Garrett Investments, LLC v. SE Property Holdings, LLC
ORDER denying 9 Motion to Remand to State Court as set out. Signed by Judge Kristi K. DuBose on 3/18/2013. (cmj)
IN THE UNITED STATES DISTRICT COURT
FOR THE SOUTHERN DISTRICT OF ALABAMA
GARRETT INVESTMENTS, LLC,
SE PROPERTY HOLDINGS, LLC,
) CIVIL ACTION NO. 12-0500-KD-N
This action was removed from the Circuit Court of Baldwin County, Alabama on basis of
diversity jurisdiction. The action is now before the Court on the motion to remand filed by
plaintiff Garrett Investments, LLC, the response in opposition filed by SE Property Holdings,
LLC, and Garrett’s reply (docs. 9, 9-1, 12, 13). Upon consideration, and for the reasons set forth
herein, the motion to remand is DENIED. 1
In October 2009, Garrett obtained a loan in the principle amount of approximately $1.3
million from Vision Bank, SEPH’s predecessor. The loan was secured by a mortgage on
approximately 24.30 acres of real property in Baldwin County, Alabama. Garrett’s two
members, John and Lauren Foley, personally guaranteed the loan. Vision Bank sued Garrett and
its guarantors alleging that Garrett was in default and the personal guarantors were liable on their
guarantees. At that time, Garrett valued the real property at approximately $1.9 million. While
the litigation was pending, SEPH and Vision Bank merged. (Docs. 1-1, 9-1, 12)
The court must determine whether it has jurisdiction prior to addressing any motion to
According to Garrett, during the litigation SEPH learned that Garrett was negotiating to
sell part of the property and if the sale was closed, Garrett could pay its obligation to SEPH.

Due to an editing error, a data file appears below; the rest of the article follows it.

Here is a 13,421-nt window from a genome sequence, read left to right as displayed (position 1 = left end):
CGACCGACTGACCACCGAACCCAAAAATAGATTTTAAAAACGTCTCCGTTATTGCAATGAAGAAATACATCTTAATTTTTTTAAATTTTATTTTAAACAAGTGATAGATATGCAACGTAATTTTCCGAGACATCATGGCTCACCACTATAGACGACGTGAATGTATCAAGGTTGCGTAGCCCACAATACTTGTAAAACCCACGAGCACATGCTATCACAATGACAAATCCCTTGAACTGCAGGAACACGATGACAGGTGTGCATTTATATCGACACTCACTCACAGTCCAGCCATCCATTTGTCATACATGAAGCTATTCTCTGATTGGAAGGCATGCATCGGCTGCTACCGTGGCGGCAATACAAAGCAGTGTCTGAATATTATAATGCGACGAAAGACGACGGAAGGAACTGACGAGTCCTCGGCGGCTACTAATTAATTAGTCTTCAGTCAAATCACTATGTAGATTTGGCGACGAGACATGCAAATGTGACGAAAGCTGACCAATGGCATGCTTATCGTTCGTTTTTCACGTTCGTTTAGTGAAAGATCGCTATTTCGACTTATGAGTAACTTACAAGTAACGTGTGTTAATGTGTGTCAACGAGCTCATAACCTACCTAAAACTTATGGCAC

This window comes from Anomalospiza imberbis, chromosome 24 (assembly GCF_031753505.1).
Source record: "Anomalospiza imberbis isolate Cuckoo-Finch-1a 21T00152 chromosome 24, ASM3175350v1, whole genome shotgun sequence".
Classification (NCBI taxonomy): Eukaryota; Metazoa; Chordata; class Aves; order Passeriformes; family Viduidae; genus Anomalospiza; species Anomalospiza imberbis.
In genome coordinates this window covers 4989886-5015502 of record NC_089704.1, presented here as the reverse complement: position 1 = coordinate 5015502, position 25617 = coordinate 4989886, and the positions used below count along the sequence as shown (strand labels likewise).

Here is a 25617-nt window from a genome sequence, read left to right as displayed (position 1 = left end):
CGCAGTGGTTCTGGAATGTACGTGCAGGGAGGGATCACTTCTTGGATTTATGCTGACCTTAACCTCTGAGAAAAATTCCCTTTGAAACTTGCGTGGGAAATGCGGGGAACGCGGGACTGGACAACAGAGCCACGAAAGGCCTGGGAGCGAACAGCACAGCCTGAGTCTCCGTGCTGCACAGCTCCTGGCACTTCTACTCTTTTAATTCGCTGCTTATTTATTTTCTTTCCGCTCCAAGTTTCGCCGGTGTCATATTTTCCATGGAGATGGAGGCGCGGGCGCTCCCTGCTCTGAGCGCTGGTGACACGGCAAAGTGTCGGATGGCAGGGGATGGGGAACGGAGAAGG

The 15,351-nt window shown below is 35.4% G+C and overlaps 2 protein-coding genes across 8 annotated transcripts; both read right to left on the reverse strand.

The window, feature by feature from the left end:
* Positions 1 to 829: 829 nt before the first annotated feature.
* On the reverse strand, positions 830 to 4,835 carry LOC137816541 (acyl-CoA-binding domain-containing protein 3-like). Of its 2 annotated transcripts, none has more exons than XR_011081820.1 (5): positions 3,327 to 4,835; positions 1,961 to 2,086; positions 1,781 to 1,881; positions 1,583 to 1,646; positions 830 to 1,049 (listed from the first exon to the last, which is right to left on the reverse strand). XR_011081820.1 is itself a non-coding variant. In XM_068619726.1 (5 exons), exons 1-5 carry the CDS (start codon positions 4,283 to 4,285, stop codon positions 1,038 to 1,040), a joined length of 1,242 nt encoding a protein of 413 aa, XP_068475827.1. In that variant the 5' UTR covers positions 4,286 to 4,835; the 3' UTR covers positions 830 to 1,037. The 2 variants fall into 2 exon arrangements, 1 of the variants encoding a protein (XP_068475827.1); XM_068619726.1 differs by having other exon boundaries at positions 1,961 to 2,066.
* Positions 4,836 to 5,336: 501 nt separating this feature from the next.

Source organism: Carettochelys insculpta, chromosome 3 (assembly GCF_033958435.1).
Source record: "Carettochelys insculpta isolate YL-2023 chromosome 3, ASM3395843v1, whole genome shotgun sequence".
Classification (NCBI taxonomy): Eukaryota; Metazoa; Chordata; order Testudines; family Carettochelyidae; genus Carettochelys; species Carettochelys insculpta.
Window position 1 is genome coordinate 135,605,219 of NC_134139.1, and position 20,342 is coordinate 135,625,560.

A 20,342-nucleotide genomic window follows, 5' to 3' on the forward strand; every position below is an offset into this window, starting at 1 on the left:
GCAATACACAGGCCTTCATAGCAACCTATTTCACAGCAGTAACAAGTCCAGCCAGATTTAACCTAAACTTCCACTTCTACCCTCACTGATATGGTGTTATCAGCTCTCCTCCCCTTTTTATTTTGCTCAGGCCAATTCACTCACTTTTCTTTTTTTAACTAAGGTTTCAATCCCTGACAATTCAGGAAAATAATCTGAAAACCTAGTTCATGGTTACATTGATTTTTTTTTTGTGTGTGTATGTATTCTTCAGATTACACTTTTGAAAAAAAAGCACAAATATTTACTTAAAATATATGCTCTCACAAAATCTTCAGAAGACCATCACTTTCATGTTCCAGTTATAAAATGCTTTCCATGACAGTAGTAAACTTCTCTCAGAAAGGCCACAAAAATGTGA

However, Garrett did not provide SEPH with a signed finalized purchase agreement before the
deadline for dispositive motions. SEPH moved for summary judgment, and final judgment was
entered against Garrett. SEPH foreclosed on the property and obtained a judgment against
Garrett and the Foleys on the multipurpose note and security agreement and the guaranty
agreements. (Doc. 12).
In the pending complaint, Garrett brings an action against SEPH to set aside the
foreclosure sale and for breach of fiduciary duty, unjust enrichment, constructive trust, and
fraudulent suppression. Garrett alleges that during the foreclosure process SEPH “withheld from
its appraiser the fact that Garrett had a [sales] contract” for approximately $1.5 million on a
13.93 acre parcel of the property and withheld an earlier appraisal obtained by Vision Bank
wherein the entire 24.30 acre parcel appraised for $1.9 million, in order to obtain the lower
appraised value of $225,000, and thus purchase the property at much less than its actual value.
Garrett also alleges that because SEPH “did not inform its [new] appraiser of Garrett’s purchase
contract on the Property”, the appraiser “did not consider the purchase contract” in making the
appraisal. (Doc. 1-1, p. 7)
In the notice of removal, SEPH alleges that it is an Ohio limited liability company and
that it has one member – Park National Corporation -- which is an Ohio corporation with its
principal place of business in Newark, Ohio; that its predecessor in interest, Vision Bank was a
Florida corporation with its principal place of business in Panama City, Florida; and that Garrett
is an Alabama limited liability company with two members, Lauren and John Foley, who are
citizens of Baldwin County, Alabama. SEPH also alleges that the amount in controversy
exceeds the jurisdictional amount of $75,000. 28 U.S.C. § 1332.
Garrett does not dispute the allegations of citizenship or amount in controversy. In the
motion to remand Garrett argues that this action should be remanded for lack of subject matter
jurisdiction or alternatively, the Court should abstain (doc. 9, 9-1).
II. Standard of review
“Federal courts are courts of limited jurisdiction, and there is a presumption against the
exercise of federal jurisdiction, such that all uncertainties as to removal jurisdiction are to be
resolved in favor of remand.” Russell Corp. v. American Home Assurance Co., 264 F.3d 1040,